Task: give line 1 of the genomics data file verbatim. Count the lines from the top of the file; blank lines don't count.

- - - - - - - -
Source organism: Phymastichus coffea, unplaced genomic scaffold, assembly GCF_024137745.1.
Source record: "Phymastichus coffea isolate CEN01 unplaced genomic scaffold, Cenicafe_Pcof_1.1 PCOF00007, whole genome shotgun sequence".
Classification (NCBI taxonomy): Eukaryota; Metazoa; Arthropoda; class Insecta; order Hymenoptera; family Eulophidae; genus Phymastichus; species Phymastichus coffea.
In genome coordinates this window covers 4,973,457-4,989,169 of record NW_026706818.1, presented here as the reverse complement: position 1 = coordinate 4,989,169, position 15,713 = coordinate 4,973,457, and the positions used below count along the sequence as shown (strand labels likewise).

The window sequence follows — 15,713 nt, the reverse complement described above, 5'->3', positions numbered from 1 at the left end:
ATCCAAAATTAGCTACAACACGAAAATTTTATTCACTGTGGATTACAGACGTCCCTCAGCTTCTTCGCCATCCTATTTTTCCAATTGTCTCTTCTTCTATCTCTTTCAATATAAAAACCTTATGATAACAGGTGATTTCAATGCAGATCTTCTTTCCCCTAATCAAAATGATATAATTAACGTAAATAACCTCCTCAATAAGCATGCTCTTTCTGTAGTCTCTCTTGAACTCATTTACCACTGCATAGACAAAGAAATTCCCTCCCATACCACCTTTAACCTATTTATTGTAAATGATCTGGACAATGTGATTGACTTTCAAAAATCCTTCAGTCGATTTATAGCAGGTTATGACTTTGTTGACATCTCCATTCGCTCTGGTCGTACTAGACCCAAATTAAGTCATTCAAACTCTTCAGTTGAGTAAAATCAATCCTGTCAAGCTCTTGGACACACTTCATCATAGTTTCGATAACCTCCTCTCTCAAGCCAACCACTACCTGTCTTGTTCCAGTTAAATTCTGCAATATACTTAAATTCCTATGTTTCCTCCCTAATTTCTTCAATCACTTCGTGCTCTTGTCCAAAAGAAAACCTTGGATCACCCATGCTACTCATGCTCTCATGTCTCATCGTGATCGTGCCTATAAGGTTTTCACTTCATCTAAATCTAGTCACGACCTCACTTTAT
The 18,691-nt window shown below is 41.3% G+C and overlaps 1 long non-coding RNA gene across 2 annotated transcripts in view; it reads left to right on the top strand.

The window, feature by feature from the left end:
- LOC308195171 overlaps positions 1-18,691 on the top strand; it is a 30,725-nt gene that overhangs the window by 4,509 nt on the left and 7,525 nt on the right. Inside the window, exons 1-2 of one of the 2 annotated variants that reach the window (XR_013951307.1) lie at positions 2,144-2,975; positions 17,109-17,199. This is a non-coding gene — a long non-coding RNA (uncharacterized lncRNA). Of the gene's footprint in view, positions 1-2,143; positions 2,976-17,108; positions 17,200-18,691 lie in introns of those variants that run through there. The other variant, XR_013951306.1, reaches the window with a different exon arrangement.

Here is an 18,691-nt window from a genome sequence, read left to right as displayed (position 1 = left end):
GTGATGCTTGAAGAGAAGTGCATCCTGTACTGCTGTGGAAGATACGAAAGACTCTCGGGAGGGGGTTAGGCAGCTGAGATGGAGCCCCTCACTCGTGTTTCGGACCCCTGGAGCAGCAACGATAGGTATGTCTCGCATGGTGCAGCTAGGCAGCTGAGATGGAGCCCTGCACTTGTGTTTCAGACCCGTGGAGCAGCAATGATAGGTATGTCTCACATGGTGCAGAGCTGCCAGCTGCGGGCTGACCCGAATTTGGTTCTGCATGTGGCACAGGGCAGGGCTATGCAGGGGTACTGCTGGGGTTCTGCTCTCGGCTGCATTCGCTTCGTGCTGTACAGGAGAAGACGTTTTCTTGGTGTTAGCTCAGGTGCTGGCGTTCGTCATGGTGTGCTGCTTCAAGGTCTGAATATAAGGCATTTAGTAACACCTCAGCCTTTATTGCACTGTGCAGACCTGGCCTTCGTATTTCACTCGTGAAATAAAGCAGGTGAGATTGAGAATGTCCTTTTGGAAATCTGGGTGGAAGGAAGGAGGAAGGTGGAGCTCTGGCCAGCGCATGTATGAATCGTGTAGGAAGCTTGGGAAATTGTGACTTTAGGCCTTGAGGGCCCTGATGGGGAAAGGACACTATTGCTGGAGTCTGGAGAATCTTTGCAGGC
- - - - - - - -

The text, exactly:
Source organism: Phymastichus coffea, unplaced genomic scaffold, assembly GCF_024137745.1.